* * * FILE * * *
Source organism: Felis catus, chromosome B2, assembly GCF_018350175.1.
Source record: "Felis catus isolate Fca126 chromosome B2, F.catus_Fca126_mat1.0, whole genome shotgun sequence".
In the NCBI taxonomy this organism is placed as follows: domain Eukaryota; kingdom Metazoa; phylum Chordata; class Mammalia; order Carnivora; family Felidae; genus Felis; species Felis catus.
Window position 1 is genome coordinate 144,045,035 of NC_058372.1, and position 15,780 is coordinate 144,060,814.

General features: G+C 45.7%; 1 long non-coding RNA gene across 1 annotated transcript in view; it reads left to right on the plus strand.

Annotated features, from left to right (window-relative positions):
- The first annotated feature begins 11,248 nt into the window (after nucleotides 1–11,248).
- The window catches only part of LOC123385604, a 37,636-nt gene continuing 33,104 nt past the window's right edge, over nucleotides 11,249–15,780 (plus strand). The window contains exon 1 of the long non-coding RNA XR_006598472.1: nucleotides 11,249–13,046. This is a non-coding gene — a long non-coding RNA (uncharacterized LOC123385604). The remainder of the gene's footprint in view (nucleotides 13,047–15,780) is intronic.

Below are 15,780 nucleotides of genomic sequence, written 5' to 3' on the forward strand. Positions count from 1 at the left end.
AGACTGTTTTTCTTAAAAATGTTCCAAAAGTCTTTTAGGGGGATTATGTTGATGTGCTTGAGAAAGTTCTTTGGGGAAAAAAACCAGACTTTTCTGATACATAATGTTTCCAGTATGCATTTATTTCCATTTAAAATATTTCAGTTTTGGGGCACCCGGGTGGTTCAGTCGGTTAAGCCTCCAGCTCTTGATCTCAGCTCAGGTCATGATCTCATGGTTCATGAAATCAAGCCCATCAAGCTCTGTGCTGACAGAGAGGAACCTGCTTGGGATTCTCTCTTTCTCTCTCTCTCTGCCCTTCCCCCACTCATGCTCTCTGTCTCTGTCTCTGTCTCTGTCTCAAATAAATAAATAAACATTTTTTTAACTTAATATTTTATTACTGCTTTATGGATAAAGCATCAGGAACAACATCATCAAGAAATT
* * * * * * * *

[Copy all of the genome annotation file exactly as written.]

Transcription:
Source organism: Felis catus, chromosome B2, assembly GCF_018350175.1.
Source record: "Felis catus isolate Fca126 chromosome B2, F.catus_Fca126_mat1.0, whole genome shotgun sequence".
In the NCBI taxonomy this organism is placed as follows: domain Eukaryota; kingdom Metazoa; phylum Chordata; class Mammalia; order Carnivora; family Felidae; genus Felis; species Felis catus.
Window position 1 is genome coordinate 144,045,035 of NC_058372.1, and position 15,780 is coordinate 144,060,814.

General features: G+C 45.7%; 1 long non-coding RNA gene across 1 annotated transcript in view; it reads left to right on the plus strand.

Annotated features, from left to right (window-relative positions):
- The first annotated feature begins 11,248 nt into the window (after nucleotides 1–11,248).
- The window catches only part of LOC123385604, a 37,636-nt gene continuing 33,104 nt past the window's right edge, over nucleotides 11,249–15,780 (plus strand). The window contains exon 1 of the long non-coding RNA XR_006598472.1: nucleotides 11,249–13,046. This is a non-coding gene — a long non-coding RNA (uncharacterized LOC123385604). The remainder of the gene's footprint in view (nucleotides 13,047–15,780) is intronic.

Below are 15,780 nucleotides of genomic sequence, written 5' to 3' on the forward strand. Positions count from 1 at the left end.
AGACTGTTTTTCTTAAAAATGTTCCAAAAGTCTTTTAGGGGGATTATGTTGATGTGCTTGAGAAAGTTCTTTGGGGAAAAAAACCAGACTTTTCTGATACATAATGTTTCCAGTATGCATTTATTTCCATTTAAAATATTTCAGTTTTGGGGCACCCGGGTGGTTCAGTCGGTTAAGCCTCCAGCTCTTGATCTCAGCTCAGGTCATGATCTCATGGTTCATGAAATCAAGCCCATCAAGCTCTGTGCTGACAGAGAGGAACCTGCTTGGGATTCTCTCTTTCTCTCTCTCTCTGCCCTTCCCCCACTCATGCTCTCTGTCTCTGTCTCTGTCTCTGTCTCAAATAAATAAATAAACATTTTTTTAACTTAATATTTTATTACTGCTTTATGGATAAAGCATCAGGAACAACATCATCAAGAAATT